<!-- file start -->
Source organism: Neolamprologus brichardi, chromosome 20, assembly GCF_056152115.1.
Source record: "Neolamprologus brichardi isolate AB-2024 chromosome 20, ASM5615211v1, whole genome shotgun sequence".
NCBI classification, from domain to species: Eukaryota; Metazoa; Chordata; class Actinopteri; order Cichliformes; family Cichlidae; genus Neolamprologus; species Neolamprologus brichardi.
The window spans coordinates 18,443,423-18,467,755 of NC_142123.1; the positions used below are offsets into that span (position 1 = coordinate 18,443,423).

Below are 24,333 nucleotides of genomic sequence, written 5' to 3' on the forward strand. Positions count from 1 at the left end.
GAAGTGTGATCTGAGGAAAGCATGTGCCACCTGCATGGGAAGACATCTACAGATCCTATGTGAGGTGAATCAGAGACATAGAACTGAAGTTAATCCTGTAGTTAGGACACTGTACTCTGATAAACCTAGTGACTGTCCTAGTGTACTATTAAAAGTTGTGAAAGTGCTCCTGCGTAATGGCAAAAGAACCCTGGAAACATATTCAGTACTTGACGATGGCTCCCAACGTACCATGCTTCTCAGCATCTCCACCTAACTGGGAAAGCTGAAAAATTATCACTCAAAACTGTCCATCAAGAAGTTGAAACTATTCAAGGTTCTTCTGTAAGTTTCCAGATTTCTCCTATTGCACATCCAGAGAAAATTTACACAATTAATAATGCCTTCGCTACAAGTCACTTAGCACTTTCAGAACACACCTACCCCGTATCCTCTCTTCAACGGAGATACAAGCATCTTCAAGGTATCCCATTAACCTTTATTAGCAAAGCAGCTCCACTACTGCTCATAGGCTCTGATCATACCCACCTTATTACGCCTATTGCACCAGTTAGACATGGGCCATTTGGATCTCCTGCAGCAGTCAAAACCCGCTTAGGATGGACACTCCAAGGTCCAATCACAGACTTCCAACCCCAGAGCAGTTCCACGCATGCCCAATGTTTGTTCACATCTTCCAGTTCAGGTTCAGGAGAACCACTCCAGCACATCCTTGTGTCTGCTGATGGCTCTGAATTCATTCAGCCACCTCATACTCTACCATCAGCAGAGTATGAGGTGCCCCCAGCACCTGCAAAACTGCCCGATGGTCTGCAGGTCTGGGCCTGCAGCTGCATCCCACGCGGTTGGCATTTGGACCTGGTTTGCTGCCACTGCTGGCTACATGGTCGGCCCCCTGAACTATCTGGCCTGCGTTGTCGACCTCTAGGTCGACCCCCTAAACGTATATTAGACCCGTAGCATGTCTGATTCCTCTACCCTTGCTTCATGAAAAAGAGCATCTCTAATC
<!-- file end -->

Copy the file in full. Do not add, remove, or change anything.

Source organism: Neolamprologus brichardi, chromosome 20, assembly GCF_056152115.1.
Source record: "Neolamprologus brichardi isolate AB-2024 chromosome 20, ASM5615211v1, whole genome shotgun sequence".
NCBI classification, from domain to species: Eukaryota; Metazoa; Chordata; class Actinopteri; order Cichliformes; family Cichlidae; genus Neolamprologus; species Neolamprologus brichardi.
The window spans coordinates 18,443,423-18,467,755 of NC_142123.1; the positions used below are offsets into that span (position 1 = coordinate 18,443,423).

Below are 24,333 nucleotides of genomic sequence, written 5' to 3' on the forward strand. Positions count from 1 at the left end.
GAAGTGTGATCTGAGGAAAGCATGTGCCACCTGCATGGGAAGACATCTACAGATCCTATGTGAGGTGAATCAGAGACATAGAACTGAAGTTAATCCTGTAGTTAGGACACTGTACTCTGATAAACCTAGTGACTGTCCTAGTGTACTATTAAAAGTTGTGAAAGTGCTCCTGCGTAATGGCAAAAGAACCCTGGAAACATATTCAGTACTTGACGATGGCTCCCAACGTACCATGCTTCTCAGCATCTCCACCTAACTGGGAAAGCTGAAAAATTATCACTCAAAACTGTCCATCAAGAAGTTGAAACTATTCAAGGTTCTTCTGTAAGTTTCCAGATTTCTCCTATTGCACATCCAGAGAAAATTTACACAATTAATAATGCCTTCGCTACAAGTCACTTAGCACTTTCAGAACACACCTACCCCGTATCCTCTCTTCAACGGAGATACAAGCATCTTCAAGGTATCCCATTAACCTTTATTAGCAAAGCAGCTCCACTACTGCTCATAGGCTCTGATCATACCCACCTTATTACGCCTATTGCACCAGTTAGACATGGGCCATTTGGATCTCCTGCAGCAGTCAAAACCCGCTTAGGATGGACACTCCAAGGTCCAATCACAGACTTCCAACCCCAGAGCAGTTCCACGCATGCCCAATGTTTGTTCACATCTTCCAGTTCAGGTTCAGGAGAACCACTCCAGCACATCCTTGTGTCTGCTGATGGCTCTGAATTCATTCAGCCACCTCATACTCTACCATCAGCAGAGTATGAGGTGCCCCCAGCACCTGCAAAACTGCCCGATGGTCTGCAGGTCTGGGCCTGCAGCTGCATCCCACGCGGTTGGCATTTGGACCTGGTTTGCTGCCACTGCTGGCTACATGGTCGGCCCCCTGAACTATCTGGCCTGCGTTGTCGACCTCTAGGTCGACCCCCTAAACGTATATTAGACCCGTAGCATGTCTGATTCCTCTACCCTTGCTTCATGAAAAAGAGCATCTCTAATC